‘The Jungle, Calais, Christmas Day – These two men are Bedouin Arabs from Kuwait – they described themselves as ‘no paper’. This basically means that in the country of their birth they are born with no documentation whatsoever, which means they have no right to healthcare, education or welfare of any kind.
The guy on the right earned a living in Kuwait by selling fruit ‘illegally’, he spent most of his days being moved-on by the police. The other man was in the same situation, he washed car windows at the side of the road. They want to get to the UK to find work, legally.
If the country you were born in refuses to recognise your existence, then is it so wrong to go and find it elsewhere…?’
I posted the above photograph and accompanying text on my Facebook photography page after spending the day with a group Kuwaiti Bedouin Arabs on Christmas Day. I’d been photographing the men as part of a project based in the migrant/refugee camp in Calais, France. The post sparked quite a few responses, most of which were so xenophobic and offensive I had to delete them. A lot of people were asking why these people have to come to the UK and why can’t they stay in France?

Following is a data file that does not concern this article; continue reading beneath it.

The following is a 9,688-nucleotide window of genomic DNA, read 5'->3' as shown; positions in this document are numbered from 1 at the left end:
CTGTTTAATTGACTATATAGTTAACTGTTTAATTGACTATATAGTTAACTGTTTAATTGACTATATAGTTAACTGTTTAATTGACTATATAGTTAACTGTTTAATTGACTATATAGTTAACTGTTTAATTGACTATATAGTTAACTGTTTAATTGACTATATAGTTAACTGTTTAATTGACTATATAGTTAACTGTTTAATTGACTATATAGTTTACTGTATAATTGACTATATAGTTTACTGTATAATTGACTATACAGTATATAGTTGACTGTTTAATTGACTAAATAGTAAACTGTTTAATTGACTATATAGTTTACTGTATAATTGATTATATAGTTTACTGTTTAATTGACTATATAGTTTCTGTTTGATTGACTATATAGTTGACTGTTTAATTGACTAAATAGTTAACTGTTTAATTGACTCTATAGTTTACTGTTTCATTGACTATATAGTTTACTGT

I wanted to respond to the comments immediately, indignantly… however, I haven’t spent enough time in Calais to actually fathom what’s really going-on there – the place is shrouded so densely by rumour and lies that I think I’d need to be there for weeks to cut through it, which is something I intend to do. So, for this initial article I’m not going to attempt to delve into the intricate political, religious and social issues intertwining the squalid patch of land, just off the A216, that is ‘The Jungle’.
For now, and until manage to go through all the photographic and visual notes I made over Christmas, all I’ll say is this – I don’t think anyone should necessarily be grateful of their birthplace… you can’t be grateful, or ungrateful, for something you didn’t ask for. However, I do feel appreciative that I live in a country from where I can travel to just about anywhere I like in the world, not just to visit, but to work too – So, why is it any different for six Kuwaiti Bedouin Arabs, or anybody else living in limbo along the Northwestern French coast?
All images made using iPhone 6s and Fuji Instax 300 instant camera.